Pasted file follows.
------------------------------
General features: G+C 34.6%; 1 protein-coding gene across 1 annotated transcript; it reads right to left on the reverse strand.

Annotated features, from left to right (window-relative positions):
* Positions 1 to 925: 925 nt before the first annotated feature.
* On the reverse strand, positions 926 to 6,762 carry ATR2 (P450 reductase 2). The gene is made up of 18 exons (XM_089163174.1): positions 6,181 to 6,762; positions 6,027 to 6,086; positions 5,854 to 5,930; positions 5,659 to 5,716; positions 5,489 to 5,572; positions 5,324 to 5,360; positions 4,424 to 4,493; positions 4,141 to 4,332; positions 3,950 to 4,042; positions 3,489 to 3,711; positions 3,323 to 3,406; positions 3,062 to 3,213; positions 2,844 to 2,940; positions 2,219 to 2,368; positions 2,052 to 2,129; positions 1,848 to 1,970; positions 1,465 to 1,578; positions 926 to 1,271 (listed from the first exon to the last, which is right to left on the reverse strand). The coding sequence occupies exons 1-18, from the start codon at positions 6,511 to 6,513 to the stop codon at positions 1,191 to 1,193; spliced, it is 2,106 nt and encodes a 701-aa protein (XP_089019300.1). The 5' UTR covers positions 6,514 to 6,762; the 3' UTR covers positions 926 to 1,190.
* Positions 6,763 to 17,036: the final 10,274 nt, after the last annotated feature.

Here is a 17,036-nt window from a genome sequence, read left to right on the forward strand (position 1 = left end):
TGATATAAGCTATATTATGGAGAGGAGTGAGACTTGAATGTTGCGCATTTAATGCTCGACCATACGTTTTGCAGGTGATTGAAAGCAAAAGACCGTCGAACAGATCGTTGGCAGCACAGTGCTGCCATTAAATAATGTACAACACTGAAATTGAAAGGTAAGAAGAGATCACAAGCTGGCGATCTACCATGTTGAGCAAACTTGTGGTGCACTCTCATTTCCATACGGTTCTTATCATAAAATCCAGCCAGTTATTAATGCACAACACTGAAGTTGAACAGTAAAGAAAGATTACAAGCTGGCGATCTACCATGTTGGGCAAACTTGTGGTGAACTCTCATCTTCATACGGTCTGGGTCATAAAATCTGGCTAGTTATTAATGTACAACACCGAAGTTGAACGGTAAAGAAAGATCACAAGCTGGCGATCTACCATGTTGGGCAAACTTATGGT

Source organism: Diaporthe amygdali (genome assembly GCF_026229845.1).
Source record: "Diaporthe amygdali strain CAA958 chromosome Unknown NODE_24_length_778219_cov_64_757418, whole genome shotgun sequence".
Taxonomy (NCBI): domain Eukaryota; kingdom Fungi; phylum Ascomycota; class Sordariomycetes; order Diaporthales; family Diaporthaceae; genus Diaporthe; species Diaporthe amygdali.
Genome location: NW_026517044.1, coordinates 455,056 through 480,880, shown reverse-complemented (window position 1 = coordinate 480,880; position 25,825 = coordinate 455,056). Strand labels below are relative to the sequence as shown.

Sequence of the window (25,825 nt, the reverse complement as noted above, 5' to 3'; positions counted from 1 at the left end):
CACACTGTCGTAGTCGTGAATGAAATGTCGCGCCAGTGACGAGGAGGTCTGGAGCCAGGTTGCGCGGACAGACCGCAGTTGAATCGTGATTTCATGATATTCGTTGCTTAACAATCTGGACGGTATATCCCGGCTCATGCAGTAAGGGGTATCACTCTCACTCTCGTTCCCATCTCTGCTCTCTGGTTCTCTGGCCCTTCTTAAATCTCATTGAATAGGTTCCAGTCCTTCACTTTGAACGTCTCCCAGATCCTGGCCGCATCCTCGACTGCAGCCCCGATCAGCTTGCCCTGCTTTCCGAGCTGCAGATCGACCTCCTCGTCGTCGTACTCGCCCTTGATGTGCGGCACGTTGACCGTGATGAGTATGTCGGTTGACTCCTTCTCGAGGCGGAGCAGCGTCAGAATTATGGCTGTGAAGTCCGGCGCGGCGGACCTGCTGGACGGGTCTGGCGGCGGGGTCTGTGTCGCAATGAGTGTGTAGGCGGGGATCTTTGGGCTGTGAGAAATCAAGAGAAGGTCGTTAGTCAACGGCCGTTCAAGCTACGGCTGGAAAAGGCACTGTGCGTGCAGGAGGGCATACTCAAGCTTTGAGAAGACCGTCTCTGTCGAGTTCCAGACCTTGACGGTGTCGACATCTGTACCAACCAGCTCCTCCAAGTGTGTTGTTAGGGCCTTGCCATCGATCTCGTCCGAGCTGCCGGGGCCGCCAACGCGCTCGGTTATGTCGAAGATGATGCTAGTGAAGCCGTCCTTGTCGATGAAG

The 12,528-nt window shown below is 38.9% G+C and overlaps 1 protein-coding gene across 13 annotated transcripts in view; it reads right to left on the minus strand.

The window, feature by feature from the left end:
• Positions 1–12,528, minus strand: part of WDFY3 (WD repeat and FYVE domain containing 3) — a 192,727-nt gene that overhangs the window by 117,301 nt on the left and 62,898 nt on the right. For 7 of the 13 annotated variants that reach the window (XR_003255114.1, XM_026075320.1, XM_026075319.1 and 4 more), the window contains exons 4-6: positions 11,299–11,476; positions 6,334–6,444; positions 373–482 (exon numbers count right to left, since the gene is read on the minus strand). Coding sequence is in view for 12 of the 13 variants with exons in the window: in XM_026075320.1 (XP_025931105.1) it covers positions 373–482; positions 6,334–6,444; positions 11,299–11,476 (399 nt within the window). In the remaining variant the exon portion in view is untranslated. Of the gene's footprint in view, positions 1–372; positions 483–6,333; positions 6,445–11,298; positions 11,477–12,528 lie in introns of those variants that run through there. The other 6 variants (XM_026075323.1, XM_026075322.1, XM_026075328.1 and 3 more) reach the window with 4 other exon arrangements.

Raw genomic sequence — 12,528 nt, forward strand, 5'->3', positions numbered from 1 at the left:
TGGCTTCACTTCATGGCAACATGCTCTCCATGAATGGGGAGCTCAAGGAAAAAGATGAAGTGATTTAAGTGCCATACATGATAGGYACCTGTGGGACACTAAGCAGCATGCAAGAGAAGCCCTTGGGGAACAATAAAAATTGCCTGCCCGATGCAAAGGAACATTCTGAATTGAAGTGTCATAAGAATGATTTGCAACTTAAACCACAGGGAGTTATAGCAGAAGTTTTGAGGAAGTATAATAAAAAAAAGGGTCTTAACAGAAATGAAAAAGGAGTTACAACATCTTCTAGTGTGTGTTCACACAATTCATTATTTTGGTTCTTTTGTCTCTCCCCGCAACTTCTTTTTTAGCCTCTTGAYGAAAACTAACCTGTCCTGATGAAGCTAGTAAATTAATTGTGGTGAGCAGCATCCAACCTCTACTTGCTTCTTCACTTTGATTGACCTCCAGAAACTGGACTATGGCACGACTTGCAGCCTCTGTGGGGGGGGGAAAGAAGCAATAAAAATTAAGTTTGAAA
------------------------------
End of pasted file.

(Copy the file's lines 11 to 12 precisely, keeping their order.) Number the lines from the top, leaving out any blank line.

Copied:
Genome location: NW_026517044.1, coordinates 455,056 through 480,880, shown reverse-complemented (window position 1 = coordinate 480,880; position 25,825 = coordinate 455,056). Strand labels below are relative to the sequence as shown.

Sequence of the window (25,825 nt, the reverse complement as noted above, 5' to 3'; positions counted from 1 at the left end):